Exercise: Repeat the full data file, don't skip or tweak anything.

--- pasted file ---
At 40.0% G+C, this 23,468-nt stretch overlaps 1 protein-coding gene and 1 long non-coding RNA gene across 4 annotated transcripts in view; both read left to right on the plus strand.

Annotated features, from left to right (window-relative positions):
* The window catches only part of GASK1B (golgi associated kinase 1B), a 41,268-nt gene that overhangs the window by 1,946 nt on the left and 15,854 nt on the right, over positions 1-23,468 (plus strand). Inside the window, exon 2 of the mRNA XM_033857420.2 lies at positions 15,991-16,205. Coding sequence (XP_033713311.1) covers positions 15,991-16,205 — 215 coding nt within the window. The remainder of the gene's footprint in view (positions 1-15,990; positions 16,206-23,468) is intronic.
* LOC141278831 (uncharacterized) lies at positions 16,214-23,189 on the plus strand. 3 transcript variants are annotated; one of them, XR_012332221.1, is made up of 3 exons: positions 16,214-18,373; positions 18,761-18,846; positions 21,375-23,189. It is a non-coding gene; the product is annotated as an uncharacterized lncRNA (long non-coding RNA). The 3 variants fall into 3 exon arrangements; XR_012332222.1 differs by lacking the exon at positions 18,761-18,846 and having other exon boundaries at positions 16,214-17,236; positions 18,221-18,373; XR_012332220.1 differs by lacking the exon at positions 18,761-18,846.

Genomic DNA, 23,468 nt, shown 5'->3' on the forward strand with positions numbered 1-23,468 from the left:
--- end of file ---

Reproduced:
At 40.0% G+C, this 23,468-nt stretch overlaps 1 protein-coding gene and 1 long non-coding RNA gene across 4 annotated transcripts in view; both read left to right on the plus strand.

Annotated features, from left to right (window-relative positions):
* The window catches only part of GASK1B (golgi associated kinase 1B), a 41,268-nt gene that overhangs the window by 1,946 nt on the left and 15,854 nt on the right, over positions 1-23,468 (plus strand). Inside the window, exon 2 of the mRNA XM_033857420.2 lies at positions 15,991-16,205. Coding sequence (XP_033713311.1) covers positions 15,991-16,205 — 215 coding nt within the window. The remainder of the gene's footprint in view (positions 1-15,990; positions 16,206-23,468) is intronic.
* LOC141278831 (uncharacterized) lies at positions 16,214-23,189 on the plus strand. 3 transcript variants are annotated; one of them, XR_012332221.1, is made up of 3 exons: positions 16,214-18,373; positions 18,761-18,846; positions 21,375-23,189. It is a non-coding gene; the product is annotated as an uncharacterized lncRNA (long non-coding RNA). The 3 variants fall into 3 exon arrangements; XR_012332222.1 differs by lacking the exon at positions 18,761-18,846 and having other exon boundaries at positions 16,214-17,236; positions 18,221-18,373; XR_012332220.1 differs by lacking the exon at positions 18,761-18,846.

Genomic DNA, 23,468 nt, shown 5'->3' on the forward strand with positions numbered 1-23,468 from the left: